The Academy Awards is attempting to recapture some of its old luster. One thing working in its favor: This year’s best picture field was stacked with blockbusters. Ratings usually go up when the nominees are more popular, which certainly goes for “Top Gun: Maverick” and “Avatar: The Way of Water.”
Neither won much, though. “The Way of Water,” with more than $2.28 billion in box office, won for best visual effects. The “Top Gun” sequel ($1.49 billion), took best sound.
Last year, Apple TV’s “CODA” became the first streaming movie to win best picture. But this year, nine of the 10 best picture nominees were theatrical releases. After the movie business cratered during the pandemic, moviegoing recovered to about 67 percent of pre-pandemic levels. But it was an up and down year, full of smash hits and anxiety-inducing lulls in theaters.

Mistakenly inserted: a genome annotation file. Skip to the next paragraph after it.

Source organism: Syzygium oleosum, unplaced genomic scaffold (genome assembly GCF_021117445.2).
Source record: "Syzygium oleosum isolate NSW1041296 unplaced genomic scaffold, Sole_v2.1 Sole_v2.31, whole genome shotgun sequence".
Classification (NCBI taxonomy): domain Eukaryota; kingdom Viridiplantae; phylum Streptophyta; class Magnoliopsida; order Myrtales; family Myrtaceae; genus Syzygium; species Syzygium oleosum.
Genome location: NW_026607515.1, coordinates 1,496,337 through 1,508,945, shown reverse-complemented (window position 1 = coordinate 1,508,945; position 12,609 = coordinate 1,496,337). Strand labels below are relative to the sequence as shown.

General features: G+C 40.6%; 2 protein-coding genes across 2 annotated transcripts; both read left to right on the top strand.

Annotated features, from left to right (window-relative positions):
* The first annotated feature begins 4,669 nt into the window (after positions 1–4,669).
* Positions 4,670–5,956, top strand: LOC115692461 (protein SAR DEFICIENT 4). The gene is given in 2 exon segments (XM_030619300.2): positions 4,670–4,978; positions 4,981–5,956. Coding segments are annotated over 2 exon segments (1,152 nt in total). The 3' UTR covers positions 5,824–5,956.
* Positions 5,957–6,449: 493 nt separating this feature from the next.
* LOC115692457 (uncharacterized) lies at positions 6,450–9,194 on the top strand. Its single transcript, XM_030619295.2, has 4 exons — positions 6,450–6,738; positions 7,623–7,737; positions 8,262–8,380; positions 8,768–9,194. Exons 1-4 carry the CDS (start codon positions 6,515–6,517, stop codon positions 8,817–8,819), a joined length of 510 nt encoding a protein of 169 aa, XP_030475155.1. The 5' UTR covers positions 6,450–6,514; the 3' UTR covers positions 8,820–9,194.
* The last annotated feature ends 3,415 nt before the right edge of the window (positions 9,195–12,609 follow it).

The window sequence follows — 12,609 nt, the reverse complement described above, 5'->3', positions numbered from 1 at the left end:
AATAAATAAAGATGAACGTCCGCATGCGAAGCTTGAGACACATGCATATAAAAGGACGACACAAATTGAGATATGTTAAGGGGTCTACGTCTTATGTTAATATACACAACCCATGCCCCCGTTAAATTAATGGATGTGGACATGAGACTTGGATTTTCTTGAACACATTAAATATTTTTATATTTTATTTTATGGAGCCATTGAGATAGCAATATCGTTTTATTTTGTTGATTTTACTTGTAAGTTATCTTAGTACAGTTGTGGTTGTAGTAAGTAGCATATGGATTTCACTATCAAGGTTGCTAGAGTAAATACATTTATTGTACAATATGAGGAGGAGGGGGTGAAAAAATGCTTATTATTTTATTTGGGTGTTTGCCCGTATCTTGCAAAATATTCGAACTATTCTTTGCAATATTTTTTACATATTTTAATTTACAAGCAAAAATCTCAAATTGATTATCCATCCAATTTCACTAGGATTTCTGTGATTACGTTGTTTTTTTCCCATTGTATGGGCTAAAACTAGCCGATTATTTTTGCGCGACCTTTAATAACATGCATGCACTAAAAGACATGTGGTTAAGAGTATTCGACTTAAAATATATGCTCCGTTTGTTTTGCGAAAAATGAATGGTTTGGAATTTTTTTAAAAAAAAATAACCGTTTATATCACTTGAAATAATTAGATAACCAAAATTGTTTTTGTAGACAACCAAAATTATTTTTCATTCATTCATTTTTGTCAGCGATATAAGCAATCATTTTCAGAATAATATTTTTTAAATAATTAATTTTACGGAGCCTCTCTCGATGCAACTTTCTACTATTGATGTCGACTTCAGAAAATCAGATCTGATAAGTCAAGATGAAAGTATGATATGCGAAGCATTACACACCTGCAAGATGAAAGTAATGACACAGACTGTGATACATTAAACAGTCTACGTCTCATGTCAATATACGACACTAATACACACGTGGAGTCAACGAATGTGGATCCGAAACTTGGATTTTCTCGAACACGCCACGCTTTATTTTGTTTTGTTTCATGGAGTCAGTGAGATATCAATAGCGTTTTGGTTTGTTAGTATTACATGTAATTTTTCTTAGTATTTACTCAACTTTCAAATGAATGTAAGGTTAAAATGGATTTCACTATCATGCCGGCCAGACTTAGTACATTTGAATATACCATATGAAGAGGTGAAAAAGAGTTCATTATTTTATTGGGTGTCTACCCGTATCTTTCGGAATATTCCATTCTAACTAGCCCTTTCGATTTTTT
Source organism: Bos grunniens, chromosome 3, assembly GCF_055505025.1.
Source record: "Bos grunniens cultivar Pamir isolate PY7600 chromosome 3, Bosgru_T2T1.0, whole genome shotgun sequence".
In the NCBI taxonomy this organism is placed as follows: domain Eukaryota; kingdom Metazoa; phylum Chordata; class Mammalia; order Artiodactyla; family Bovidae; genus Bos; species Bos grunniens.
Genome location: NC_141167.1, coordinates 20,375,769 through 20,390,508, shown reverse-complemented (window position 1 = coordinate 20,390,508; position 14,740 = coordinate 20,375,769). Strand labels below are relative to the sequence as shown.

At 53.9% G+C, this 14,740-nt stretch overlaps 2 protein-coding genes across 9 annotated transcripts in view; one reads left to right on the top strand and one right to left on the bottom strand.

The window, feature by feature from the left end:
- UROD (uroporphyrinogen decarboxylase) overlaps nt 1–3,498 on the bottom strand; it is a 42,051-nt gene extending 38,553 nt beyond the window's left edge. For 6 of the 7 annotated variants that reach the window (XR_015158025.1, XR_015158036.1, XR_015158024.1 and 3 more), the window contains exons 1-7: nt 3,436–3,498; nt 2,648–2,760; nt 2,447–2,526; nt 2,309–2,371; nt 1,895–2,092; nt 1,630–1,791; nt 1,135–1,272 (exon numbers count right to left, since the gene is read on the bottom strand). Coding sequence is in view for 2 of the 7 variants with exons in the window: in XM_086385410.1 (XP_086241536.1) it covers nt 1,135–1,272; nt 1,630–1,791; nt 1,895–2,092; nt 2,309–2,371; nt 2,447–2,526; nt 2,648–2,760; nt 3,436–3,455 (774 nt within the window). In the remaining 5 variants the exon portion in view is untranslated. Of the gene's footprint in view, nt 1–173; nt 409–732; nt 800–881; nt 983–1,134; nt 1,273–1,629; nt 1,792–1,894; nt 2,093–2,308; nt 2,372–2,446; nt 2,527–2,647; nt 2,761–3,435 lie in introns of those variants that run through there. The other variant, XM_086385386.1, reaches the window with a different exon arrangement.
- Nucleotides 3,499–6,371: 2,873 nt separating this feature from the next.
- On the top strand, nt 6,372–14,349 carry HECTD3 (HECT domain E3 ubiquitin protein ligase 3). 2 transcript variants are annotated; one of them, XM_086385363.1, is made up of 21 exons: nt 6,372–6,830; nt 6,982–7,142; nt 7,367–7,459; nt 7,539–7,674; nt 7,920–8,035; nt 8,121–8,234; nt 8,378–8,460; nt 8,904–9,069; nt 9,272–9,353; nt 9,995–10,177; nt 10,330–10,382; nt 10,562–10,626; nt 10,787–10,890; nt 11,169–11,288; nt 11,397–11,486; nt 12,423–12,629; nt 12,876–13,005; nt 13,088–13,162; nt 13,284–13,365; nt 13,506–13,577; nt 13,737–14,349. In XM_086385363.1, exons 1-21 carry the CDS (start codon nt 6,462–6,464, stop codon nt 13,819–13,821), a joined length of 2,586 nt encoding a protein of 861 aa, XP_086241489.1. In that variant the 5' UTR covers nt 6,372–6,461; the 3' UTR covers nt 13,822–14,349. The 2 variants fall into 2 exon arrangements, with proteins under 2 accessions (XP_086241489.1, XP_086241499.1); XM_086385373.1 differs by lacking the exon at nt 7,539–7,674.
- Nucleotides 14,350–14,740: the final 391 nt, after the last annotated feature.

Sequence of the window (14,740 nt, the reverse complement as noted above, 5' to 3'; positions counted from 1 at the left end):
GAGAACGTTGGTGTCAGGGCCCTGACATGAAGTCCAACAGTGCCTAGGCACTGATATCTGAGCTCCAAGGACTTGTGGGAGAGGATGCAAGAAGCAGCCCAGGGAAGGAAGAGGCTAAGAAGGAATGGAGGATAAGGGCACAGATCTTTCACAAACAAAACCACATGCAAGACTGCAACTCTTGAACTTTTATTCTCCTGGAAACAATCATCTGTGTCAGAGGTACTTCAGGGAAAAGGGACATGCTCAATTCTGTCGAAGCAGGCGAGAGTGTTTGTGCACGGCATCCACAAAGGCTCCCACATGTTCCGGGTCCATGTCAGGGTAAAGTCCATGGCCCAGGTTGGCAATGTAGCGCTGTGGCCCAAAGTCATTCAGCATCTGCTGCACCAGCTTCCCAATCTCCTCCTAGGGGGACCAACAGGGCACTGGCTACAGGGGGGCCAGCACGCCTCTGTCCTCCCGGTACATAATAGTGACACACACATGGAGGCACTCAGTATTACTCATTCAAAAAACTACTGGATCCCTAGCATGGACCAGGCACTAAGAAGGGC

This year, ticket sales have been strong thanks to releases like “Creed III” and “Cocaine Bear” — which made not one but two cameos at Sunday’s show. But there remain storm clouds on the horizon. The Writers Guild and the major studios are set to begin contract negotiations March 20, a looming battle that has much of the industry girding for the possibility of a work stoppage throughout film and television.
The Oscars, too, are seeking steadiness. Last year’s telecast drew 16.6 million viewers, a 58 percent increase from the scaled-down 2021 edition, watched by a record low 10.5 million.


Influencer-loved The Giving Movement goes luxe with new Ramadan collection  

Influencer-loved The Giving Movement goes luxe with new Ramadan collection  
Updated 27 March 2023

Influencer-loved The Giving Movement goes luxe with new Ramadan collection